Once across and safe, have some breakfast or lunch depending on the time you get there. We celebrated by pulling out the stoves and treating ourselves to instant cappuccino and whatever snacks we had, ranging from biltong to home-made trail mix.

The remaining 4 kilometres was no easy task commencing with a steep climb. The climb just after the crossing is probably the scariest of the trail. At points we were on a slippery rock ledge, one slip and we would have had some serious injury. When climbing these rocks, it may be wise to place your trekking poles away and use your hands to assist.  Once you peak it’s a fairly relaxed walk with beautiful flora all the way until you get to the cliff which summits the Andre Huts- a much anticipated sight. From here it’s a very steep descent or rather a slide on rock downwards to the hut.

Andre Huts are situated on a beautiful beach, with the two huts places unusually far apart at this camp. Some of the guys swam on the beach, but most of us were too exhausted, and just chilled around a warm fire. The rain played havoc on us today. Even though we had waterproof boots, the water seeped through from the top and soaked up the boots. We walked a large portion of the day with soaked boots, and clothes.  Generous amounts of Vaseline applied to the wet feet assisted with a blister free day. In hindsight we should have taken waterproof gaiters or waterproof trousers.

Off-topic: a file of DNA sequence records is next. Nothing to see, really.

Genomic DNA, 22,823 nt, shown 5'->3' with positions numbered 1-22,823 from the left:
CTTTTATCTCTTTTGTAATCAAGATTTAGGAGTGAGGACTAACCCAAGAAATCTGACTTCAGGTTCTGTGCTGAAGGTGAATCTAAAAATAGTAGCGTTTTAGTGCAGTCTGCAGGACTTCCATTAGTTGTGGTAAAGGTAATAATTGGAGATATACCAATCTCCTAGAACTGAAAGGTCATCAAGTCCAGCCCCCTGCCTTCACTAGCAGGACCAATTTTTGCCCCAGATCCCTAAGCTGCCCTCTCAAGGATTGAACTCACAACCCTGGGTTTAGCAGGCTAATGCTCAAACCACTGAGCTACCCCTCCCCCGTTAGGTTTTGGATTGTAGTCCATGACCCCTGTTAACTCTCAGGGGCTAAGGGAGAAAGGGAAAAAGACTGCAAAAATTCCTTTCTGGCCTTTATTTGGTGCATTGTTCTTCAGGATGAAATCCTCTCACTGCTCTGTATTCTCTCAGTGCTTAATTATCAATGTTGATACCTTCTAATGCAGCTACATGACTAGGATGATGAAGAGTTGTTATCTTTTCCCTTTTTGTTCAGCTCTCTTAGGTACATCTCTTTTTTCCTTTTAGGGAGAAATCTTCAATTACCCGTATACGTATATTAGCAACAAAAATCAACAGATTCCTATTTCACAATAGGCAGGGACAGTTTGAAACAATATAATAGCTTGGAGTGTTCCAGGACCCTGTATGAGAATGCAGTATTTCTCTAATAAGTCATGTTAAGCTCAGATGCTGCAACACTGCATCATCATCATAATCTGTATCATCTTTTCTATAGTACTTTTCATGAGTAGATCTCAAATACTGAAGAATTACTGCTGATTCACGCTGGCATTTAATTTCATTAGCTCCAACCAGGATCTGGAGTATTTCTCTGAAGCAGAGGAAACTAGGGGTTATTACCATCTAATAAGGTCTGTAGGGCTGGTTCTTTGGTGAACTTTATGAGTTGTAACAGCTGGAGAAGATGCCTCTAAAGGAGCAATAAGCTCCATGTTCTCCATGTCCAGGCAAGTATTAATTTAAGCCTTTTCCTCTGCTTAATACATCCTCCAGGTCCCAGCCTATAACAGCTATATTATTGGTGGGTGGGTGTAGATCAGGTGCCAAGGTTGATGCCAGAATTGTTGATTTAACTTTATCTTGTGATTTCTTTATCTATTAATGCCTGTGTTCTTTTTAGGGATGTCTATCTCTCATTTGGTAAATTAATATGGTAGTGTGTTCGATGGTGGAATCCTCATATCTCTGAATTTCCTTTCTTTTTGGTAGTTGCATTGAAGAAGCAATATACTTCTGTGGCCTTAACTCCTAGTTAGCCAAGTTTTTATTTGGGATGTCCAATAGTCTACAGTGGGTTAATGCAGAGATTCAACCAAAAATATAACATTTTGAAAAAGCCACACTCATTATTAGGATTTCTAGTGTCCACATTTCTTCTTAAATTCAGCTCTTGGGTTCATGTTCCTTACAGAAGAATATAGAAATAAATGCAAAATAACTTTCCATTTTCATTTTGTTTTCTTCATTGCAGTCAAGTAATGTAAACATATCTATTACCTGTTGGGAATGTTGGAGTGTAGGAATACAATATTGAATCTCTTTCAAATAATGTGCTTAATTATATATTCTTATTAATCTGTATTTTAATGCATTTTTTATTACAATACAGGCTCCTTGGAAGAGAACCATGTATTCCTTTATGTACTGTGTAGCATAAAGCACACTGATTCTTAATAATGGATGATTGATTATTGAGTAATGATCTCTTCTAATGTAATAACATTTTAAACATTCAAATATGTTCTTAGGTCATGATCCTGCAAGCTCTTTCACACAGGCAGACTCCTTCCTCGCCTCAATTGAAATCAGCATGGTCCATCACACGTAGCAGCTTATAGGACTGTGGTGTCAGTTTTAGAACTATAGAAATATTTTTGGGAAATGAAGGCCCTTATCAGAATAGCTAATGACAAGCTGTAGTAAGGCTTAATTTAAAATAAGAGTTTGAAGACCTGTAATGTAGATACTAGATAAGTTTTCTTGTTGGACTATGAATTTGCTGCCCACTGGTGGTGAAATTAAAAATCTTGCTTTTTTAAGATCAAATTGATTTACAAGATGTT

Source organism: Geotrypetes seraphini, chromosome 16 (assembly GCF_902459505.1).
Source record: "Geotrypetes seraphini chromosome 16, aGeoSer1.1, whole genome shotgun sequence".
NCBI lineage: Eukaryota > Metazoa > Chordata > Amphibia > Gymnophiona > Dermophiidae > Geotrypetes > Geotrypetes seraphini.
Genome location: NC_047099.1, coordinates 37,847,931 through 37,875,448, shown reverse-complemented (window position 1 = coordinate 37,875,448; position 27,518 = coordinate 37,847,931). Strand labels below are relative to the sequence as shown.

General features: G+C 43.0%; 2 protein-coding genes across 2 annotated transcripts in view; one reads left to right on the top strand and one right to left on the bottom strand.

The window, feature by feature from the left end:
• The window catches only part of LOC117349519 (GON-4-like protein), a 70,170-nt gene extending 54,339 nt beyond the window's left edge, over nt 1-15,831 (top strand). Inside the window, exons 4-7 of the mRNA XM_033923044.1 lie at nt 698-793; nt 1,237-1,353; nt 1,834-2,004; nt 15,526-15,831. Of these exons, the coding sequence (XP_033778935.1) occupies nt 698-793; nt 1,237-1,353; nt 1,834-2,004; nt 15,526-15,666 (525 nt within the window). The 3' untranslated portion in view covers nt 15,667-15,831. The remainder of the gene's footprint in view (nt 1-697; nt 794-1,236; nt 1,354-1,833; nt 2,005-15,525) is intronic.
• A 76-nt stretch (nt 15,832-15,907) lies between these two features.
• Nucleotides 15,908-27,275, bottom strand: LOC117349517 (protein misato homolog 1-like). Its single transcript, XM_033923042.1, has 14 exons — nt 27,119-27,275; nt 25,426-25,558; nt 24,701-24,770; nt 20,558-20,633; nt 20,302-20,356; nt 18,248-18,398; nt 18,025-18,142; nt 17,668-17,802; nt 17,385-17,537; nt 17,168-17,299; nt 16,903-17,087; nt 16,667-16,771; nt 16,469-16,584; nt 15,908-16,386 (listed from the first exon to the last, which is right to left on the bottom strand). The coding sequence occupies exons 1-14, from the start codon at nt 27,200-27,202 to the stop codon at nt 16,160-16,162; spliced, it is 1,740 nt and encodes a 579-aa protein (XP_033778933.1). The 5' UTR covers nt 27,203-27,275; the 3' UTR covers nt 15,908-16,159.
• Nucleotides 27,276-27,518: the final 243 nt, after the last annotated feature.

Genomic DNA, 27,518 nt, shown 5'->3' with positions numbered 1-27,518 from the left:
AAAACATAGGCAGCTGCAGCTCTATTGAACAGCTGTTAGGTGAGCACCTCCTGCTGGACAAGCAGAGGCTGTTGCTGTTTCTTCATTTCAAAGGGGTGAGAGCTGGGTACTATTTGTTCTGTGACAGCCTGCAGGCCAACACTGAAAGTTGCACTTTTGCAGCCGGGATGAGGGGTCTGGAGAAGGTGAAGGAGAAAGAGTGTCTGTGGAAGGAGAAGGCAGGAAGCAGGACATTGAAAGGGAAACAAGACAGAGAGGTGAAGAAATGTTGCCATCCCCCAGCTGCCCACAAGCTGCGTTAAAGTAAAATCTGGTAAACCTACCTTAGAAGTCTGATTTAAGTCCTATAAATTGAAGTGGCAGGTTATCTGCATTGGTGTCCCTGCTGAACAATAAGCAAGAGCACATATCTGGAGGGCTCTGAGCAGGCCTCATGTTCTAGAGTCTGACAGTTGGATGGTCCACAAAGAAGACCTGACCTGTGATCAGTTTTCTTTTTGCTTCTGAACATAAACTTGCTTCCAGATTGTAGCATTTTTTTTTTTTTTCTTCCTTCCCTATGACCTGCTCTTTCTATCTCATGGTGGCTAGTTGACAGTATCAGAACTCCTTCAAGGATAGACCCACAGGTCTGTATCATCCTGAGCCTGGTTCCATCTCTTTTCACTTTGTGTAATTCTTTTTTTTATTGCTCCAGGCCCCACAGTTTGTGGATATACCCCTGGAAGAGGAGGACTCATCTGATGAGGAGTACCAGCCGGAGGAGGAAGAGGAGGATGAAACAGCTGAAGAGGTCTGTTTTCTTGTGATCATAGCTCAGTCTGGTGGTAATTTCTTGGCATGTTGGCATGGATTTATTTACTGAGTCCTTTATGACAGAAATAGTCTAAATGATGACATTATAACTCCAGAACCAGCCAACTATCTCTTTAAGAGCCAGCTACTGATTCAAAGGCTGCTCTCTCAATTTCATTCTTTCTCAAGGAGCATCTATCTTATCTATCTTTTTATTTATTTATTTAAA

Prior to the hike, based on accounts of other hikers we anticipated the rangers bringing in some drinks and food on this night which could be pre ordered. This is no longer the case as confirmed by the rangers. Our own warm meal and fire that night was much appreciated. Indulge any excess food you might have, as there is no point in carrying the extra weight.  This night was filled with mixed emotions, happy to have almost completed it but sad that it was coming to an end.
My camera was unintentionally packed in the bag for most of the day, probably due to the fast pace and rainy weather. The day had some splendid views with shelly beaches, but clearly not explored that well enough. All in all, a challenging but rewarding day.

 
View of Andre Huts from the top

3 comments:

  1. We doing the otter trail in December, and heard terrible stories about the Bloukrans crossing. Find our information really great.

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  2. The high tide looks impossible to cross. Hope we make it at low tide

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    Replies
    1. Great comparison between low and high tide. I can see what the fuss is about. We definitely need to cross at low tide especially with the strong under-current